(I should probably add the subtitle: And less than 10 types of ePortfolios!)
Intellectual Output: a term contributed to the Newspeak Dictionary edited by the European Commission, to replace deliverable, a perfectly decent and understandable term, as if any deliverable did not involve some kind of intellectual effort, implying therefore that the work produced by previous European projects could be partly the result of machines, automata or idiots — I won’t comment on the last one!
This discussion paper on quality and Open Badges should raise a number of interesting issues that I addressed in a previous post (ePortfolios & Open Badges at the Service of Learning eQuality) which refers to a presentation I made last year at a meeting of the Fédération Interuniversitaire de l’Enseignement à Distance (FIED).
One of the problems I have with frameworks such as “quality in eLearning” is that they tend to convey the message that it is possible to have such a thing as “good eLearning” on top of poor or archaic models. They do not use quality as a transformative force, but rather as a normative model, and extension of the old model, stifling innovation and creativity.
In the discussion paper, one of the risks is the mechanistic application of traditional quality models to the Open Badge ecosystem. And if there is something we do not need it is any kind of “quality framework” that would curb or smother the innovation born out of Open Badges. If Open Badges are not used to transform education, social inclusion and employment, then who cares for their “quality?”
Working from the initial document, I decided to explore the different components of an Open Badge environment as the underpinning elements for establishing a taxonomy. What will a taxonomy of Open Badges look like? What will the main types of Open Badges be? To this question, one could use the initial definition of Open Badges given by Mozilla:
Achievement Badges are different from Skill (or competency) Badges, that are themselves different from Affiliation Badges. This was a start. The next step of my work was an attempt at mapping the main terms related to Open Badges. I did it by creating a mindmap.
Mapping Open Badge terms (using MindMup)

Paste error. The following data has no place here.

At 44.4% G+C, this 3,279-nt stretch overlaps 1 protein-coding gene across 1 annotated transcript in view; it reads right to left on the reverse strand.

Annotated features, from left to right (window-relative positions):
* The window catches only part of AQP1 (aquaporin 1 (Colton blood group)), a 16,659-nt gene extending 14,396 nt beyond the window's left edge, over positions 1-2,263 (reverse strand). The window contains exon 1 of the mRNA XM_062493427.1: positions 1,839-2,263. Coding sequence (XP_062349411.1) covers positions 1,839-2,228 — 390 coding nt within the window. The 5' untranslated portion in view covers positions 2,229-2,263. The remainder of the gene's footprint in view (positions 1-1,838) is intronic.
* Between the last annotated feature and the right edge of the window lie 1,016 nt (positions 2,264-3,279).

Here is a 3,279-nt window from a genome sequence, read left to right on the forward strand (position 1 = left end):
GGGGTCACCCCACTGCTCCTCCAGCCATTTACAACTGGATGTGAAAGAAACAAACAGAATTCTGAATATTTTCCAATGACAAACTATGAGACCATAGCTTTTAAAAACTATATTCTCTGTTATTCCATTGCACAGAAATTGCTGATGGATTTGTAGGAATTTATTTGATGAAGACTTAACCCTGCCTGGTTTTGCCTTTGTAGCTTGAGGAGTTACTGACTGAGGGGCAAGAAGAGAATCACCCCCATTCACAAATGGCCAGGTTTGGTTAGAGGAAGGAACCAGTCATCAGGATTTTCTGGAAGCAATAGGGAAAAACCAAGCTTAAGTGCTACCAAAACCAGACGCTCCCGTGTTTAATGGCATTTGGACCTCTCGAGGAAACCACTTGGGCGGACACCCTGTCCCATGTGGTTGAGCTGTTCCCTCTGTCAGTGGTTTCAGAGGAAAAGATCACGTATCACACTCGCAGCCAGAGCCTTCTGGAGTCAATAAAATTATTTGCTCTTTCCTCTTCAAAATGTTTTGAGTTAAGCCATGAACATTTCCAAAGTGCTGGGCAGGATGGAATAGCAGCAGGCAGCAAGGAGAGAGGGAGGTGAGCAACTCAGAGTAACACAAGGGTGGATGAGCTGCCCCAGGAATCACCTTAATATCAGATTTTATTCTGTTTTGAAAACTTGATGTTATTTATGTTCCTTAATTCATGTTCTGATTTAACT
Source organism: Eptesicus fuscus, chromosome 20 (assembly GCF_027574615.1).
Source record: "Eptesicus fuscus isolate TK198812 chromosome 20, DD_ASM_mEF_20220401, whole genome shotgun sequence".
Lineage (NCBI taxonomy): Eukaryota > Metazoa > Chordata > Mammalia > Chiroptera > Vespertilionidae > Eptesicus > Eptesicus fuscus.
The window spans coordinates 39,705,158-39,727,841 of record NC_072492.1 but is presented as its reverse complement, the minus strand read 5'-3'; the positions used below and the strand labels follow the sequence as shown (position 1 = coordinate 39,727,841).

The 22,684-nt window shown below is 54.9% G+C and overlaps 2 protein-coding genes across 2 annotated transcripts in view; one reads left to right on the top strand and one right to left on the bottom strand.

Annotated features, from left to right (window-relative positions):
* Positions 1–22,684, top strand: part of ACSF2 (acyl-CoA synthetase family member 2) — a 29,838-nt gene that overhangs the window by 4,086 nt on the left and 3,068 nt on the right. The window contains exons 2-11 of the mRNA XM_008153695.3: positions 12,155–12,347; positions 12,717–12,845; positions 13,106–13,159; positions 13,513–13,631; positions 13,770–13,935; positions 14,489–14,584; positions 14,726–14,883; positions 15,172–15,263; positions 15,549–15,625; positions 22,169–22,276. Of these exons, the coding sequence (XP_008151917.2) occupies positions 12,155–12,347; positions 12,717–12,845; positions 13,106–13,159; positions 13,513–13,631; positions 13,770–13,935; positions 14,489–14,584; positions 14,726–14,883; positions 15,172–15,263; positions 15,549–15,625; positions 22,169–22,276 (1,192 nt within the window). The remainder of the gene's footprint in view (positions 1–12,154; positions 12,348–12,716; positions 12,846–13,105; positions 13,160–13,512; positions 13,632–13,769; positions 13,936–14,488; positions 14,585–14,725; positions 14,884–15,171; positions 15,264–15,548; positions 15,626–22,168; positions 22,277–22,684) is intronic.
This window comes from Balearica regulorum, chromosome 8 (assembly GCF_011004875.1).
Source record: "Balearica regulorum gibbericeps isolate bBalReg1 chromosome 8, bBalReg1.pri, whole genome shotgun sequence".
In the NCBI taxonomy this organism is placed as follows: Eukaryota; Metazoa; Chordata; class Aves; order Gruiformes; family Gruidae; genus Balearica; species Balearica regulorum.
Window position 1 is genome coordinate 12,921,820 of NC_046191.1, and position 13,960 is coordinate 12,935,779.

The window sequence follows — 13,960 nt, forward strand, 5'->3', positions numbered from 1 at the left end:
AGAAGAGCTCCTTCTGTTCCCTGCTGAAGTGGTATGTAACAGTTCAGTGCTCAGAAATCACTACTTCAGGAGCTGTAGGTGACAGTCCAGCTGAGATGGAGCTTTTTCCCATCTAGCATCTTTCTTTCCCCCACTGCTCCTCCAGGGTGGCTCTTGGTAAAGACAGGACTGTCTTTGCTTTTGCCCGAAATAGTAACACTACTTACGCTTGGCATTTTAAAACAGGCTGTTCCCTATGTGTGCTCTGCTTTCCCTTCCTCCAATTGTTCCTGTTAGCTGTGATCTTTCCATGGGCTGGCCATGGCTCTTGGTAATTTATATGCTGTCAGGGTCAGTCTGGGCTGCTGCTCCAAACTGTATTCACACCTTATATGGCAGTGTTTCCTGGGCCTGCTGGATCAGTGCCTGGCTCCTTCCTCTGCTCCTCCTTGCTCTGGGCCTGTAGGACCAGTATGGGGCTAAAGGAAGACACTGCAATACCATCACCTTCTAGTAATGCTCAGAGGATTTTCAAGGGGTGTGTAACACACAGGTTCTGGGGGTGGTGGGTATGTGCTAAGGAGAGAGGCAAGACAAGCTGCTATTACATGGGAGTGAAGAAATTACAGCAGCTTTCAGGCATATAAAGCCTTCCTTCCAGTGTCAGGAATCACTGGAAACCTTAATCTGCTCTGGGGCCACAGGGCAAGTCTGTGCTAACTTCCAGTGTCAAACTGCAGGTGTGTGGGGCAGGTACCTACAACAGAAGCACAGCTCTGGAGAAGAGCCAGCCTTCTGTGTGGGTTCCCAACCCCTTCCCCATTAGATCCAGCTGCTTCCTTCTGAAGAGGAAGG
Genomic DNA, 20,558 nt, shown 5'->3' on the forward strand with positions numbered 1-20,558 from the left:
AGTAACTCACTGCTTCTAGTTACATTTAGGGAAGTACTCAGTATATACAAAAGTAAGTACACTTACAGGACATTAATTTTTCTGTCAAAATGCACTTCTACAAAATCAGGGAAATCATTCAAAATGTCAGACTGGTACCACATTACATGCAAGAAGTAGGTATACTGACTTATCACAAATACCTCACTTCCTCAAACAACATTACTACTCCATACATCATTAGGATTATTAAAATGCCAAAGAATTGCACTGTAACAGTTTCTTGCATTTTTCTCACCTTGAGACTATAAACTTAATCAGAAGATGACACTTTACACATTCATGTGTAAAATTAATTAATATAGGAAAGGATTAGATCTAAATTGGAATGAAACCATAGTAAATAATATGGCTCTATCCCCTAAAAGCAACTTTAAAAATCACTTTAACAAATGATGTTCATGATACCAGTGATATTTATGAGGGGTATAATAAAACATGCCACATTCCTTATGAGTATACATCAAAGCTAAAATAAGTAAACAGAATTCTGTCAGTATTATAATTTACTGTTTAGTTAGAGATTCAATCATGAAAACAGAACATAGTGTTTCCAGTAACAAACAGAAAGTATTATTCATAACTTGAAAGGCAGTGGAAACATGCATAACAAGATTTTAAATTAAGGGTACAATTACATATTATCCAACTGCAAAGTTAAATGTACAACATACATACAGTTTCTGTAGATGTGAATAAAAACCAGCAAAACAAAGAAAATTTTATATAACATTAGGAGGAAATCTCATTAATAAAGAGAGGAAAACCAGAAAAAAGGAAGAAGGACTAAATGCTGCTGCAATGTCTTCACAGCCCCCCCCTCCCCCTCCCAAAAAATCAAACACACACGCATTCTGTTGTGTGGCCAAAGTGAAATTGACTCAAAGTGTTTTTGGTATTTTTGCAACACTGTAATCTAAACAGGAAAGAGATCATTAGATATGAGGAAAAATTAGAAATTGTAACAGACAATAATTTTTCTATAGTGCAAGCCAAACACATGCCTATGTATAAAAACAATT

From the mindmap I decided to create a metagroup comprising Initiator / Designer / Issuer /Earner / Audience. I called that metagroup InDIEA. So for example I/I/I/I/W would represent a badge initiated / designed / issued / earned by an individual with the goal to be visible to the rest of the World. Changing one of the InDIEA elements would create a different type of Badge.
I agree that the variations between different Open Badge types might be less significant than others, but the value attributed to the differences will depend on the context and the actors. For example, looking at affiliation badges, someone could consider that there is no significant difference whether the badge is I/O/C/I/W or I/O/C/I/C, but for the person holding the badge, it could be seen as an entirely different type of badge.
Considering 6 main stakeholders (individual, community, educational institution, employer, service & good provider, the world) and accepting the idea that anyone of them could be an initiator / Designer / Issuer / Earner / Audience, the number of InDIEA combinations would be approximately 6^5, = 7,776. Even if we reduced InDIEA to IEA (Issuer/Earner/Audience) we would still have 216 combinations. To that, we need to add the combinations of Goal/Recognition/Scope/Range, so the initial 216 combinations would be multiplied by a factor 5*7*5*2 = 350 -> 75,600 1 combinations — 2,721,600 combinations without the reduction of InDIEA to IEA! If we have already over 2 millions badge types with a rough mapping of Open Badge terms, how many shall we find with an extensive mapping? 100 millions? More?
What does this mean? First, it is an opportunity to recognise that there are many types of badges and it is precisely that diversity which makes Open Badges exciting —to a number of us, at least. Second, any attempt to limit their numbers, to “standardise” them into a limited set of categories would simply impoverish their ability to describe the complexity of the world we are living in. It is because badges are simple that they able to deal with complexity, and to do it in a nice way. That’s one of their beauties.
If millions of badge types sounds overwhelming to some, if reducing the categories to a reasonable number was imperative to the success of Open Badges, why not reduce it to one? Why not accept once and for all that Open Badges are tokens of trust? Trust can take on many different shades, certainly more than 50!
Looking forward to feedback and suggestions.
PS: I’ve been using FreeMind with great pleasure for many years. When I wanted to export the map to create a dynamic display to be shared online, FreeMind had a bug. Looking for a resolution, and not for another tool (I am already familiar with Mindmeister) I discovered MindMup, which imports FreeMind maps, tried it and adopted it!